Welcome to Civic Edition

February 1, 2010

Local newspapers are facing an uphill fight against unique market forces and the emergence of new internet media. With more and more people getting the bulk of their news from internet sources, the local newspapers are beginning to find it impossible to stay afloat by simply selling subscriptions or advertisement space. And unfortunately, few people are proposing ways to adapt the local newspaper model to the internet age, instead holding on to the past.

This is were we come in. Since this is our first post, we’d like to explain briefly, the purpose of this blog. “Civic Edition” is meant to create a bridge between the growing new worlds of social media and Web 2.0, and the established traditions of the local newspaper. Each week, we will publish a blog dedicated to examining the struggling business model behind the local newspaper and suggesting ways to improve it using new internet technologies and radical new business methods. The local newspaper business needs a “new age” solution to its problems, one that doesn’t fail to take the great changes brought about by internet technology seriously.

But we can’t do this alone. We are just two guys with a lot of experience in business and Web 2.0, but very little knowledge of the local newspaper industry. So we desperately need your help to make this work. Ideally, Civic Edition will be a dialogue between people who are involved in or care about local news and people who understand the deep changes currently taking place in the ways our society accesses information and organizes money. We want you to comment on each of our blog posts. Tell us your ideas, things we might not have thought about, or tell us that we’re just plain wrong when we are. Even if we can get just ninety-eight more people involved in this project, then that’s a hundred brains (including ours!) working hard at solving this problem. And a hundred is a heck of a lot more than two.

We are not journalists, nor are we writers. In fact, we have a third team member who converts our ideas into blog posts each week. But we are experts where it counts. The two of us, Joe and Mike, successfully launched a Web 2.0 social media property within our “core knowledge,” complex sales, three years ago, and it is currently one of the most followed business podcasts in the world. We understand business, and we understand social networking and Web 2.0. As outsiders to the newspaper industry, we are looking at the local newspaper as a business problem, one that needs a radically new approach to survive.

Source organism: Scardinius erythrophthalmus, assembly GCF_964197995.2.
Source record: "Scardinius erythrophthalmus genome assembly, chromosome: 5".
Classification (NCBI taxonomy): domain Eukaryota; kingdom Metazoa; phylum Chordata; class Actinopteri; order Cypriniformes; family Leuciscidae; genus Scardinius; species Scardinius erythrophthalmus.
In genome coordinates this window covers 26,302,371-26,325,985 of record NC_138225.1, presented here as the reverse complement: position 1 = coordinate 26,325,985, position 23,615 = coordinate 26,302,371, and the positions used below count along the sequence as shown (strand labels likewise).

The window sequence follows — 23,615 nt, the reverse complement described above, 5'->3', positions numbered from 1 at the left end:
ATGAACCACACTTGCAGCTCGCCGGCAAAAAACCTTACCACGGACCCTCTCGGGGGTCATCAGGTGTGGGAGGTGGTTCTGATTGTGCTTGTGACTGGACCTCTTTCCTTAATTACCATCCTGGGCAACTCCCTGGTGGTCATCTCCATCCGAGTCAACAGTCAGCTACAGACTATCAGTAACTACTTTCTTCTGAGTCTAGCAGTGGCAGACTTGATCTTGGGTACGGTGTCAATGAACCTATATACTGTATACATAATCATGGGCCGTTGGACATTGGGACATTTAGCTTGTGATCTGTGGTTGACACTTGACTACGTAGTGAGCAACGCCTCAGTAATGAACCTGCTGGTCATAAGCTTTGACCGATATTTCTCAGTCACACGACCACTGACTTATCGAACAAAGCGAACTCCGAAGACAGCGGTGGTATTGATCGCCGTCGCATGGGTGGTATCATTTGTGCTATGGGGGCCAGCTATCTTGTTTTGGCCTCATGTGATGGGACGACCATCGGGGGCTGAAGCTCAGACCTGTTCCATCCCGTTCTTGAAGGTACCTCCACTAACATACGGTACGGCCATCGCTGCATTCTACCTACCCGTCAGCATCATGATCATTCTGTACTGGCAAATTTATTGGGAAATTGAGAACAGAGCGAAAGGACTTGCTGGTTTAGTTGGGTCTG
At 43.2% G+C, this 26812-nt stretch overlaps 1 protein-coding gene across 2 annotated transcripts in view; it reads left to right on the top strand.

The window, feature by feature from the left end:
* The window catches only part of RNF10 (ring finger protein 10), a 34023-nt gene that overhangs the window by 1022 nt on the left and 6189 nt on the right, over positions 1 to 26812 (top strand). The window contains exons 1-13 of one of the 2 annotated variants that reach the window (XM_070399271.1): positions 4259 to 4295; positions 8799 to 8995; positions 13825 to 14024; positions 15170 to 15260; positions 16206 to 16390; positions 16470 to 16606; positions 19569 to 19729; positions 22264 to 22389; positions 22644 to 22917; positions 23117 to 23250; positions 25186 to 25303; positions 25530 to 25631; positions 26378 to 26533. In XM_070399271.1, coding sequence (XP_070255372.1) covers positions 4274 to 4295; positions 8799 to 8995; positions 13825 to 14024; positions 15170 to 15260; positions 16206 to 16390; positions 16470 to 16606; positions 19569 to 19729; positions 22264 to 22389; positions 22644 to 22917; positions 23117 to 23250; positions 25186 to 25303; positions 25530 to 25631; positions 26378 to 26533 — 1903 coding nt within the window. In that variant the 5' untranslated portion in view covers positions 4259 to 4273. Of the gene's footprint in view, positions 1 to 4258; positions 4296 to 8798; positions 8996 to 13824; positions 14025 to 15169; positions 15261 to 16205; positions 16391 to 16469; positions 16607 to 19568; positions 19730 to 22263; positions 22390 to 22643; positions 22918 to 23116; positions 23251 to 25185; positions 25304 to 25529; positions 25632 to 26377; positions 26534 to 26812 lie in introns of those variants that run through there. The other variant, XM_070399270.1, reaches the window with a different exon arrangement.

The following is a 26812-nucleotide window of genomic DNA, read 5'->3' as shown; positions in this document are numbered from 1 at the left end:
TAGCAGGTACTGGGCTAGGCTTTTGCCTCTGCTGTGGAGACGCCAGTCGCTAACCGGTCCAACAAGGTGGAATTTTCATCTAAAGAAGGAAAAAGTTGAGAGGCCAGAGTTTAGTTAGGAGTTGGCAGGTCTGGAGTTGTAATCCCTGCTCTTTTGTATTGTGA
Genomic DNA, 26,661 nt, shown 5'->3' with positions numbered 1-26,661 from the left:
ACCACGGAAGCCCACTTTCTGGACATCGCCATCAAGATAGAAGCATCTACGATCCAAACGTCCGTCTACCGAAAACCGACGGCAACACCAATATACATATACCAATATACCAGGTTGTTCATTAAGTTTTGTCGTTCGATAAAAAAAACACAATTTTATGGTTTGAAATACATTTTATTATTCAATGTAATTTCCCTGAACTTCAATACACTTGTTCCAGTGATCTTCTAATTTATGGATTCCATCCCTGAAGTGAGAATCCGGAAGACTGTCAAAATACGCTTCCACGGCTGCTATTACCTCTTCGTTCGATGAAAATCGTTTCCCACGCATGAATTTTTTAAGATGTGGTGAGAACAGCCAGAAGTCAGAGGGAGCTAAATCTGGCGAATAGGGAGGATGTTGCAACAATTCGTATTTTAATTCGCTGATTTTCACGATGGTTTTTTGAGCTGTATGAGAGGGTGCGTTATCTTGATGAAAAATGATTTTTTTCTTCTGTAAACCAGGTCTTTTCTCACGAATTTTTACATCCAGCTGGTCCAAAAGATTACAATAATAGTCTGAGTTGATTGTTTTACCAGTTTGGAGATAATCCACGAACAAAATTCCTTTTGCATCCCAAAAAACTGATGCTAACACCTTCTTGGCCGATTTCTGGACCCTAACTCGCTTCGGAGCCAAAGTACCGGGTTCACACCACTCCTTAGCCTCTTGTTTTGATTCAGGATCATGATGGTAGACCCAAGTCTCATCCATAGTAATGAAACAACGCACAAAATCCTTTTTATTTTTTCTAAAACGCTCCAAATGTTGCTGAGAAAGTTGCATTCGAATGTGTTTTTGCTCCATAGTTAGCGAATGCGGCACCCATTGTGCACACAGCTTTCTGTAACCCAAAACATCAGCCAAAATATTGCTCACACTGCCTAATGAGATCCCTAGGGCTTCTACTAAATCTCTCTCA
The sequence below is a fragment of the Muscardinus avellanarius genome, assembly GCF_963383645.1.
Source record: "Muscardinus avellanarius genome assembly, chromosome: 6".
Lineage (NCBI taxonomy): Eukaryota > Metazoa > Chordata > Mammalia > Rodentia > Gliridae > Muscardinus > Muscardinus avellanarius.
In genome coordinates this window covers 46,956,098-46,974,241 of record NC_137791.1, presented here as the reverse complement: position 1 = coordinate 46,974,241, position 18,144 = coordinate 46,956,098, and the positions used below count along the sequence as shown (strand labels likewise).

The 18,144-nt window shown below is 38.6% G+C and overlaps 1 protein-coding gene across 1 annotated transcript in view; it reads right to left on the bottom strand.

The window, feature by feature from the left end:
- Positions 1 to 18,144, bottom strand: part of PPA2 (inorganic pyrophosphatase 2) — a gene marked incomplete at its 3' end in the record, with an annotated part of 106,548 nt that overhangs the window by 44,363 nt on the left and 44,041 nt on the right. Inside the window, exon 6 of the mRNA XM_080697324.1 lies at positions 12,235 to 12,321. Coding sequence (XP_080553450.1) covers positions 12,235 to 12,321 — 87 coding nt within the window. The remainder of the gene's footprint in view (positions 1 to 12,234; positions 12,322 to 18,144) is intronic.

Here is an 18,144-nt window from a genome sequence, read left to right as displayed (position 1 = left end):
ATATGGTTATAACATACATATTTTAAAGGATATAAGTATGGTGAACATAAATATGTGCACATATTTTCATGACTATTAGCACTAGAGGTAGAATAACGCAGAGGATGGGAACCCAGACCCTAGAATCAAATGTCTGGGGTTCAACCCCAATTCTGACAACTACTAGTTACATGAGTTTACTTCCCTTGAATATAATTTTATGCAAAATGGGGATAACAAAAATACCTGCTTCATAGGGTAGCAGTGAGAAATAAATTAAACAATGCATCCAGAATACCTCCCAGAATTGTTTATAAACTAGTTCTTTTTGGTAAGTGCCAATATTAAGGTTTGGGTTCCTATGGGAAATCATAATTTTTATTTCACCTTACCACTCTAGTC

One of our favorite books on business, Made to Stick, by Chip and Dan Heath, explains a phenomenon in which the “Curse of Knowledge,” or a wealth of knowledge regarding how things used to work, can block new ideas that could work in the present from surfacing. This is exactly what has happened in the music industry, where major businesses have failed to adapt to new conditions in the market. But we hope that this will not happen to local newspapers. And yet the only way for things to be different, is if we find a way to shake up the way things are usually done, combining traditional knowledge with radical new ideas.

Luckily, there is one thing that is working for us, and this is that local newspapers already supply a deep community network, a traditional network, but a network nonetheless. All that needs to be done is to find a way to transition this network into the “new age” of internet technology and Web 2.0, so that it can survive as a model. But we need people who know the industry and people who aren’t afraid to think outside the newsstand to come together and exchange ideas. We need you, the community of people who create, care about, and read local newspapers to participate by leaving comments and criticisms whenever you can. We hope that this will not simply be a blog, but a constructive dialogue. Hence, our name “Civic Edition,” a community of citizens working together to bring local news into the new age.

Think outside the newsstand

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